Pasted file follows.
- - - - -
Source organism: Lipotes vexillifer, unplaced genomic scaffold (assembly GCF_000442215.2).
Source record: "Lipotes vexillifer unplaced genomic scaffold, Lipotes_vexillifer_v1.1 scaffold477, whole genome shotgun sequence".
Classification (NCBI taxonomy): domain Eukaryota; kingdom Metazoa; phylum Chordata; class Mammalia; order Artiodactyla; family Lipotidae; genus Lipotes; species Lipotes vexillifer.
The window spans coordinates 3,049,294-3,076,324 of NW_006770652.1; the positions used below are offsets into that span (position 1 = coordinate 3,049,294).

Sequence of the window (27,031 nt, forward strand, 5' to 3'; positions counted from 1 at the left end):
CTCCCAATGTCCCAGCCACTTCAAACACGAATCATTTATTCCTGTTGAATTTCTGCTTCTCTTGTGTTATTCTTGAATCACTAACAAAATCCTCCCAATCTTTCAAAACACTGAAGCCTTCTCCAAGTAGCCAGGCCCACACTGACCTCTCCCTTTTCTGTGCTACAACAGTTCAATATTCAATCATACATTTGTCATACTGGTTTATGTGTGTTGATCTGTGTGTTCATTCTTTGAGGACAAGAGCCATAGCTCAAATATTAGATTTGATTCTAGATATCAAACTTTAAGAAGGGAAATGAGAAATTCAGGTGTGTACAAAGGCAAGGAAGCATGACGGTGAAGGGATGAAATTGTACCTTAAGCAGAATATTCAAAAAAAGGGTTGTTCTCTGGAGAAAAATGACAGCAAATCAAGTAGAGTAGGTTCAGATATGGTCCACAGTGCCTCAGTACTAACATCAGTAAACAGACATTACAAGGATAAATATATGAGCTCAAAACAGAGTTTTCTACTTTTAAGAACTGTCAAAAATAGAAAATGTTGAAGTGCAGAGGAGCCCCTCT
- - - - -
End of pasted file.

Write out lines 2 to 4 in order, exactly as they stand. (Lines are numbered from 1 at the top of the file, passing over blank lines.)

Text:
Source record: "Lipotes vexillifer unplaced genomic scaffold, Lipotes_vexillifer_v1.1 scaffold477, whole genome shotgun sequence".
Classification (NCBI taxonomy): domain Eukaryota; kingdom Metazoa; phylum Chordata; class Mammalia; order Artiodactyla; family Lipotidae; genus Lipotes; species Lipotes vexillifer.
The window spans coordinates 3,049,294-3,076,324 of NW_006770652.1; the positions used below are offsets into that span (position 1 = coordinate 3,049,294).